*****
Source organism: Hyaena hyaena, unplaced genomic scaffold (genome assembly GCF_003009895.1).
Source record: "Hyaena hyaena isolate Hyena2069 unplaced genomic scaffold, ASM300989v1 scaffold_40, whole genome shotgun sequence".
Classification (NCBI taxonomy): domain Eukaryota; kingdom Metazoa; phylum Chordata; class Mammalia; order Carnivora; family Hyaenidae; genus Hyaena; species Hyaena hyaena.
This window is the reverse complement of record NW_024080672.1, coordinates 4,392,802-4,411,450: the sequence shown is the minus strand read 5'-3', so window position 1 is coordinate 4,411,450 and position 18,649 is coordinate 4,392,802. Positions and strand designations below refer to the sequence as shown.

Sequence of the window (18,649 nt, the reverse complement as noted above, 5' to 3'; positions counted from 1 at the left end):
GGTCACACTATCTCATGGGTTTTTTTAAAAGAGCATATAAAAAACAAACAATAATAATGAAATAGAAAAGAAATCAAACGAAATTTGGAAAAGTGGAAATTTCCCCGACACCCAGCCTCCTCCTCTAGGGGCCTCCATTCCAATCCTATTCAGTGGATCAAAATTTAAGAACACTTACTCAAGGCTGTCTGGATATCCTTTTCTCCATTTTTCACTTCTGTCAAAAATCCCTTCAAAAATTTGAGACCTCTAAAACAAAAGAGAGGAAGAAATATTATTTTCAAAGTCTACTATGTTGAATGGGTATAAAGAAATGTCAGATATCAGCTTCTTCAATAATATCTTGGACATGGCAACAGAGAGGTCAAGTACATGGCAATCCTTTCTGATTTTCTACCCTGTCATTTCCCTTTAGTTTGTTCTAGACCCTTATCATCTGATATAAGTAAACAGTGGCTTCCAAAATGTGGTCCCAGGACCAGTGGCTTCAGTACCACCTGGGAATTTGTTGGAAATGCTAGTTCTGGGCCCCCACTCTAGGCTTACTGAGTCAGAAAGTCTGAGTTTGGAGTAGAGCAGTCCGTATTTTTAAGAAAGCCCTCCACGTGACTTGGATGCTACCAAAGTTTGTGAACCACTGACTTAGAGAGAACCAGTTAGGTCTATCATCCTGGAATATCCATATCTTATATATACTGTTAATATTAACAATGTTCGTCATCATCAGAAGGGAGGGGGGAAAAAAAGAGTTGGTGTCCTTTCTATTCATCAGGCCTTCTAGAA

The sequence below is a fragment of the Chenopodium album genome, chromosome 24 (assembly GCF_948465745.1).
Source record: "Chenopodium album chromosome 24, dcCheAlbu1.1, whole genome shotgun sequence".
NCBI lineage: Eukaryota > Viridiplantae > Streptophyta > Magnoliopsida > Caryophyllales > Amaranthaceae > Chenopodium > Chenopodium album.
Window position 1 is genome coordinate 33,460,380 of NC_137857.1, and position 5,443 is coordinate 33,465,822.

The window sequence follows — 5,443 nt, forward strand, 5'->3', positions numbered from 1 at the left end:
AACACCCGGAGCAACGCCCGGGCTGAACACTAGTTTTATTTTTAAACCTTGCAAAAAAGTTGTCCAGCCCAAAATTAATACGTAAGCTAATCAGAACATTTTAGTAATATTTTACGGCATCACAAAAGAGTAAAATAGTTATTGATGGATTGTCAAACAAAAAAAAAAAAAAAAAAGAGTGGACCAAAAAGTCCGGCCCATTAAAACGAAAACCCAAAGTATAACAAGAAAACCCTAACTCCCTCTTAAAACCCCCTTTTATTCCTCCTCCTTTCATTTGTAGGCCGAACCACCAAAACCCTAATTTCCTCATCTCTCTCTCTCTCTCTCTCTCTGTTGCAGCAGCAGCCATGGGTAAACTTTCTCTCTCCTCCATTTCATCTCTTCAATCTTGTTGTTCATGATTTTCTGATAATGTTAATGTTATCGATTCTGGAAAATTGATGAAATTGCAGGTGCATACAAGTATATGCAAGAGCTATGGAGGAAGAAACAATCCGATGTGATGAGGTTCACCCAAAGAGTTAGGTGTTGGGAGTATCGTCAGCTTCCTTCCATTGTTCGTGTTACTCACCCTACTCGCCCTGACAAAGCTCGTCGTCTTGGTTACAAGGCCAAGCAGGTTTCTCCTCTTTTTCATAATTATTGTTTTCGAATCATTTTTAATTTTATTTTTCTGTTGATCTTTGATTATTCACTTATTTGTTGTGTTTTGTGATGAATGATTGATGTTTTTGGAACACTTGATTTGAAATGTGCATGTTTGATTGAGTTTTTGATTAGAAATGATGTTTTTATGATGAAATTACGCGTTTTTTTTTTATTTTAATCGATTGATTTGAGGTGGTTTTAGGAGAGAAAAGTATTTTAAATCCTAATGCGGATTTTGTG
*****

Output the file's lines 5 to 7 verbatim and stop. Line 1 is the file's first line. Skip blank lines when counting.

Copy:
Sequence of the window (18,649 nt, the reverse complement as noted above, 5' to 3'; positions counted from 1 at the left end):
GGTCACACTATCTCATGGGTTTTTTTAAAAGAGCATATAAAAAACAAACAATAATAATGAAATAGAAAAGAAATCAAACGAAATTTGGAAAAGTGGAAATTTCCCCGACACCCAGCCTCCTCCTCTAGGGGCCTCCATTCCAATCCTATTCAGTGGATCAAAATTTAAGAACACTTACTCAAGGCTGTCTGGATATCCTTTTCTCCATTTTTCACTTCTGTCAAAAATCCCTTCAAAAATTTGAGACCTCTAAAACAAAAGAGAGGAAGAAATATTATTTTCAAAGTCTACTATGTTGAATGGGTATAAAGAAATGTCAGATATCAGCTTCTTCAATAATATCTTGGACATGGCAACAGAGAGGTCAAGTACATGGCAATCCTTTCTGATTTTCTACCCTGTCATTTCCCTTTAGTTTGTTCTAGACCCTTATCATCTGATATAAGTAAACAGTGGCTTCCAAAATGTGGTCCCAGGACCAGTGGCTTCAGTACCACCTGGGAATTTGTTGGAAATGCTAGTTCTGGGCCCCCACTCTAGGCTTACTGAGTCAGAAAGTCTGAGTTTGGAGTAGAGCAGTCCGTATTTTTAAGAAAGCCCTCCACGTGACTTGGATGCTACCAAAGTTTGTGAACCACTGACTTAGAGAGAACCAGTTAGGTCTATCATCCTGGAATATCCATATCTTATATATACTGTTAATATTAACAATGTTCGTCATCATCAGAAGGGAGGGGGGAAAAAAAGAGTTGGTGTCCTTTCTATTCATCAGGCCTTCTAGAA

The sequence below is a fragment of the Chenopodium album genome, chromosome 24 (assembly GCF_948465745.1).